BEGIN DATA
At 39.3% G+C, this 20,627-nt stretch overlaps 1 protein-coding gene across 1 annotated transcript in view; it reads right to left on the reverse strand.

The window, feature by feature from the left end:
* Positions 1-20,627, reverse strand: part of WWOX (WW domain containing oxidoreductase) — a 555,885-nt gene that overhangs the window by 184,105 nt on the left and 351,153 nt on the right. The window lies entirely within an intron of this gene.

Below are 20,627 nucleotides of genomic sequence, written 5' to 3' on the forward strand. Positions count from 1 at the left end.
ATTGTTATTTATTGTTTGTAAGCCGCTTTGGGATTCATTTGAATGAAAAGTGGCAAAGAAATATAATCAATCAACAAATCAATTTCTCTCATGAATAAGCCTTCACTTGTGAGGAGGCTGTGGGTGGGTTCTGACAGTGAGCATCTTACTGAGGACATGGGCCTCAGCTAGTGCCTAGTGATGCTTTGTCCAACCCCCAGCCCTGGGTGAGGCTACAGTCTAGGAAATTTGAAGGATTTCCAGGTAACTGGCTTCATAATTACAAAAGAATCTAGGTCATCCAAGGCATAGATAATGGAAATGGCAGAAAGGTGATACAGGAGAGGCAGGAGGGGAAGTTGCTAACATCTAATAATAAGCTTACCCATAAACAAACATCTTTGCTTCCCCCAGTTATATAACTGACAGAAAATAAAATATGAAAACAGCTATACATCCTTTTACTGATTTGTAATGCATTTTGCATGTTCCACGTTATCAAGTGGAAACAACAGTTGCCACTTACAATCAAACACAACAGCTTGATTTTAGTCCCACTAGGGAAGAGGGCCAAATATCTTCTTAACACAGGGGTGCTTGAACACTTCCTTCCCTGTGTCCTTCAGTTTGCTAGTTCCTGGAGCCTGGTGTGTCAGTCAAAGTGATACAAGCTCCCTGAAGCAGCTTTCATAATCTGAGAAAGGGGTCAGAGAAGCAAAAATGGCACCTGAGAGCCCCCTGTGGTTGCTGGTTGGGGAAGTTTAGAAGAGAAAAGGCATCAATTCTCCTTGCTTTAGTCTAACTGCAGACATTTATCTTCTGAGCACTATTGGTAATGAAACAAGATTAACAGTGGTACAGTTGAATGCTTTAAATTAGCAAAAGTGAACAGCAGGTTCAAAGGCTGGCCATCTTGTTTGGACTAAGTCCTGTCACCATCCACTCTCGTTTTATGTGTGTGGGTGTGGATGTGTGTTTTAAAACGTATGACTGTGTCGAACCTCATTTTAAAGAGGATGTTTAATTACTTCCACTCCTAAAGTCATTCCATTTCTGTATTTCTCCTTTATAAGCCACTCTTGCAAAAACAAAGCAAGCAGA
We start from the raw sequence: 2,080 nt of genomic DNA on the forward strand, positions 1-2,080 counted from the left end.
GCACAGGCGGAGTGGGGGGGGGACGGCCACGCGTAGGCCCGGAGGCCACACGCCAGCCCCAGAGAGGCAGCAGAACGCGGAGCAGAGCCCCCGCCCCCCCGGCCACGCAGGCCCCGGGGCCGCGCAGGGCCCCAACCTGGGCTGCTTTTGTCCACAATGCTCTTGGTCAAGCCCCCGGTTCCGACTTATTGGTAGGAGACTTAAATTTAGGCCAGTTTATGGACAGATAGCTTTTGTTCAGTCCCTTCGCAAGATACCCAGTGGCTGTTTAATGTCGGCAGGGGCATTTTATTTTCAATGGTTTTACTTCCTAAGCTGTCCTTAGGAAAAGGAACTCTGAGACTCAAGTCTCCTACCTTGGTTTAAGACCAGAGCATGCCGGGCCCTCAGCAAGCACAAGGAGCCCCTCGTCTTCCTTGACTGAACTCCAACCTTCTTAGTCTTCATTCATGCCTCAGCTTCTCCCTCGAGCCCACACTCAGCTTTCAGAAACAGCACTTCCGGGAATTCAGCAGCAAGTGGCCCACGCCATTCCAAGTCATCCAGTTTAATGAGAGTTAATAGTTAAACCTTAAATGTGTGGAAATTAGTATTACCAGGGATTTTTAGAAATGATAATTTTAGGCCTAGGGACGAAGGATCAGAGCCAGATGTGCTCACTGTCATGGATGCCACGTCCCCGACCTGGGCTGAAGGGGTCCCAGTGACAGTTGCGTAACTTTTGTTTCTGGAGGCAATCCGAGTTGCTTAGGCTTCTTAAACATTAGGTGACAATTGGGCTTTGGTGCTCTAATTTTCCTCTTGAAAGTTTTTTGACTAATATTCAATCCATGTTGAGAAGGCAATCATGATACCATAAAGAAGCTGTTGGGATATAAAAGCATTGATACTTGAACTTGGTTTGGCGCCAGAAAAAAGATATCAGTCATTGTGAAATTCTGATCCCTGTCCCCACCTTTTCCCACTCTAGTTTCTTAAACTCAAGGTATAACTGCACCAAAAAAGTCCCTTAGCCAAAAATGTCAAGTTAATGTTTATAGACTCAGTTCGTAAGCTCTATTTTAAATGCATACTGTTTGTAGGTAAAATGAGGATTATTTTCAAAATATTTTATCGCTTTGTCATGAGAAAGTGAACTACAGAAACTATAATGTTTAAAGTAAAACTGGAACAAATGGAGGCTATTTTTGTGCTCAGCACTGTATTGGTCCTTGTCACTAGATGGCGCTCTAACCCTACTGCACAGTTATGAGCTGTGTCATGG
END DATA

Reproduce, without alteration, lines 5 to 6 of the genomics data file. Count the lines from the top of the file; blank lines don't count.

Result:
ATTGTTATTTATTGTTTGTAAGCCGCTTTGGGATTCATTTGAATGAAAAGTGGCAAAGAAATATAATCAATCAACAAATCAATTTCTCTCATGAATAAGCCTTCACTTGTGAGGAGGCTGTGGGTGGGTTCTGACAGTGAGCATCTTACTGAGGACATGGGCCTCAGCTAGTGCCTAGTGATGCTTTGTCCAACCCCCAGCCCTGGGTGAGGCTACAGTCTAGGAAATTTGAAGGATTTCCAGGTAACTGGCTTCATAATTACAAAAGAATCTAGGTCATCCAAGGCATAGATAATGGAAATGGCAGAAAGGTGATACAGGAGAGGCAGGAGGGGAAGTTGCTAACATCTAATAATAAGCTTACCCATAAACAAACATCTTTGCTTCCCCCAGTTATATAACTGACAGAAAATAAAATATGAAAACAGCTATACATCCTTTTACTGATTTGTAATGCATTTTGCATGTTCCACGTTATCAAGTGGAAACAACAGTTGCCACTTACAATCAAACACAACAGCTTGATTTTAGTCCCACTAGGGAAGAGGGCCAAATATCTTCTTAACACAGGGGTGCTTGAACACTTCCTTCCCTGTGTCCTTCAGTTTGCTAGTTCCTGGAGCCTGGTGTGTCAGTCAAAGTGATACAAGCTCCCTGAAGCAGCTTTCATAATCTGAGAAAGGGGTCAGAGAAGCAAAAATGGCACCTGAGAGCCCCCTGTGGTTGCTGGTTGGGGAAGTTTAGAAGAGAAAAGGCATCAATTCTCCTTGCTTTAGTCTAACTGCAGACATTTATCTTCTGAGCACTATTGGTAATGAAACAAGATTAACAGTGGTACAGTTGAATGCTTTAAATTAGCAAAAGTGAACAGCAGGTTCAAAGGCTGGCCATCTTGTTTGGACTAAGTCCTGTCACCATCCACTCTCGTTTTATGTGTGTGGGTGTGGATGTGTGTTTTAAAACGTATGACTGTGTCGAACCTCATTTTAAAGAGGATGTTTAATTACTTCCACTCCTAAAGTCATTCCATTTCTGTATTTCTCCTTTATAAGCCACTCTTGCAAAAACAAAGCAAGCAGA
We start from the raw sequence: 2,080 nt of genomic DNA on the forward strand, positions 1-2,080 counted from the left end.